The release of Call of Duty: Vanguard is controversial – but on a technological level, it’s a return for the brilliant Modern Warware 2019 engine (known internally as IW8), which has been improved and expanded to match the ambitious latest offering from Sledgehammer Games will . There are engine advances made specifically for multiplayer, but for my money, it’s the campaign that stars the show. The technology tells the story of an elite squadron, delivered from standard to standard, and shines thanks to brilliant material work, stunning lighting and remarkable volumetry. IW8 has always been designed to scale across the generations – and the end result is a highly polished result on the new wave of machines, albeit with some oddities and blemishes that developers should fix.

Failure? Yes they are there. I’ve seen AI and animation issues disrupting immersion – mostly in Operation Tonga mission. Enemies clumsily repeat their animations in a group. You could catch a soldier standing motionless on a battlefield without a weapon – without realizing the bloodbath around him. There are bizarre rag doll reactions to main characters. However, the most glaring problem I’ve seen so far is performance. On Xbox series consoles, the campaign ends with some egregious – if sporadic – stuttering, while PlayStation 5 sees Checkpoint-Save pauses of about half a second. For a game that has so much glitz and panache, it’s a bit of a letdown. In addition, if we step away from the errors for a moment, a full-screen motion blur effect is also enabled by default. It’s exaggerated in its intensity and turns every quick camera panning into a smear. I turned it off immediately, and I suspect that many will have more fun with it off.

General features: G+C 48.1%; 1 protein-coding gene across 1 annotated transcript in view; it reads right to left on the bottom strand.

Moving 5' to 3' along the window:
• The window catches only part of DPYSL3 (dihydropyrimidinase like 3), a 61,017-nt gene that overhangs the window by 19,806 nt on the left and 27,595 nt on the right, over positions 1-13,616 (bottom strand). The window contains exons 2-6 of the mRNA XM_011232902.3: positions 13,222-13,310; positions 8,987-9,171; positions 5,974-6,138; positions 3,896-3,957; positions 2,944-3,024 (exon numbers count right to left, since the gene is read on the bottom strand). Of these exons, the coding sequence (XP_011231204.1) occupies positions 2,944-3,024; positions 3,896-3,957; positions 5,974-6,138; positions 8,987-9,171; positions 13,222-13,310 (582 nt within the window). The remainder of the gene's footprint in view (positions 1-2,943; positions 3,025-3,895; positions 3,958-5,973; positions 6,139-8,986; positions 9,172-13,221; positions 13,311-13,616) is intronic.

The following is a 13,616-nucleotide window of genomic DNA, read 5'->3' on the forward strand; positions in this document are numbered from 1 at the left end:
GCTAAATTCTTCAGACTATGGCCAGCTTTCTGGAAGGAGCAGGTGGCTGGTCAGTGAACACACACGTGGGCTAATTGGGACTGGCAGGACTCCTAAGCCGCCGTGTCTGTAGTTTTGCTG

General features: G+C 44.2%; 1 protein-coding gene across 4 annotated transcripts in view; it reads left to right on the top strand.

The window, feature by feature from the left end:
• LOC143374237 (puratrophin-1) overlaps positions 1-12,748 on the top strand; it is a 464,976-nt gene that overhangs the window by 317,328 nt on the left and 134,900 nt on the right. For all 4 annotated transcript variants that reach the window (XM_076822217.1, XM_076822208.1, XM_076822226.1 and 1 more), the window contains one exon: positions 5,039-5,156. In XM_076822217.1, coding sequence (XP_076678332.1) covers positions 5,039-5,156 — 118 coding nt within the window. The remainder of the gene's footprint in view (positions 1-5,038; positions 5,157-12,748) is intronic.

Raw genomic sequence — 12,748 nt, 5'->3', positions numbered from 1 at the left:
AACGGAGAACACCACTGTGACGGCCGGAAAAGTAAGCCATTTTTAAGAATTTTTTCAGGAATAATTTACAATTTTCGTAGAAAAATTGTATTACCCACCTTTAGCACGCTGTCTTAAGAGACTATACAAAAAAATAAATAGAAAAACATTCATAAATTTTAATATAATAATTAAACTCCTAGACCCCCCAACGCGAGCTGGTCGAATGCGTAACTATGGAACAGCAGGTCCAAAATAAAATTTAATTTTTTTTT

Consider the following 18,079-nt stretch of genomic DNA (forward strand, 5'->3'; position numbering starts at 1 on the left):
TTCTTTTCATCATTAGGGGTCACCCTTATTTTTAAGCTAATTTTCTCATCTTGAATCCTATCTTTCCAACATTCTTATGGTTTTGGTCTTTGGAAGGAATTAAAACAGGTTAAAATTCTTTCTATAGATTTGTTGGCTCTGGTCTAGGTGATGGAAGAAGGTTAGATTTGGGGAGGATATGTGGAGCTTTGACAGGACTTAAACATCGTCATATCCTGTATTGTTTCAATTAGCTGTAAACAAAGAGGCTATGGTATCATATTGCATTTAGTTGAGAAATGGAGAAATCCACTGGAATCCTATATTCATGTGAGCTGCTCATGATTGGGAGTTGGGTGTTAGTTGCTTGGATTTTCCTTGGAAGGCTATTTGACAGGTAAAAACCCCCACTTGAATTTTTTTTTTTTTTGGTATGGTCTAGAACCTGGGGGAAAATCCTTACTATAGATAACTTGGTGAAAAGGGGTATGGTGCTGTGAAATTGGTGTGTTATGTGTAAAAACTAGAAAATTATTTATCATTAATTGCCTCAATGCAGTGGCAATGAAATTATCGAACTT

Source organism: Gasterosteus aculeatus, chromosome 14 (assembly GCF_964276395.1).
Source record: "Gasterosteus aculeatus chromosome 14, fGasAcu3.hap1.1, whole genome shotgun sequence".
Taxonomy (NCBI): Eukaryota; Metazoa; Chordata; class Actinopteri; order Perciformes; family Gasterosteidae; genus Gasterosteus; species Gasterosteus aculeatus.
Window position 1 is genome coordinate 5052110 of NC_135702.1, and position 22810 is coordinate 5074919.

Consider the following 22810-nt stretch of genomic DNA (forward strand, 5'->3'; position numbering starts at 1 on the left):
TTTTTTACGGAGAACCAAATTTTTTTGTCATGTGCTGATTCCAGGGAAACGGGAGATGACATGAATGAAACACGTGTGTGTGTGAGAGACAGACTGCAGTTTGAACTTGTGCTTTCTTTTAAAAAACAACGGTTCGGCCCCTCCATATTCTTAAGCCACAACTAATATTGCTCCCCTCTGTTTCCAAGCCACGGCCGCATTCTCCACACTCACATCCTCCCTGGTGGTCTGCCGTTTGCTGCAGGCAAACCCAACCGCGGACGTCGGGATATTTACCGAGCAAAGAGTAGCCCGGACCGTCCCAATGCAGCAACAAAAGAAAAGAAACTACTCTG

Here is Digital Foundry’s video breakdown of the Call of Duty: Vanguard campaign, which was tested on PS5 and Xbox series consoles.

I also have to deal with some bizarre presentation options. The game runs at 60 fps – as you’d expect from a Call of Duty title – but some elements shift to pre-rendered cinematics that are based on the game engine and instead run at 30 fps (complete with macroblock artifacts). Typically, developers use pre-rendered scenes to drive post effects, major battles, and huge environments that the hardware cannot deliver in real time. But here it’s usually a continuation of what the consoles did in the engine moments before. And then there are the scenes at the end of the chapter. These are the real deal: beautifully staged, motion capture – almost film-like in their visual quality, with heavy film grain on top. But strangely enough, they run at 24 frames per second. It’s “cinematic” 24fps – but yes, another jump in the frame rate from the 60fps in gameplay and the 30fps in other scenes. It’s all very strange.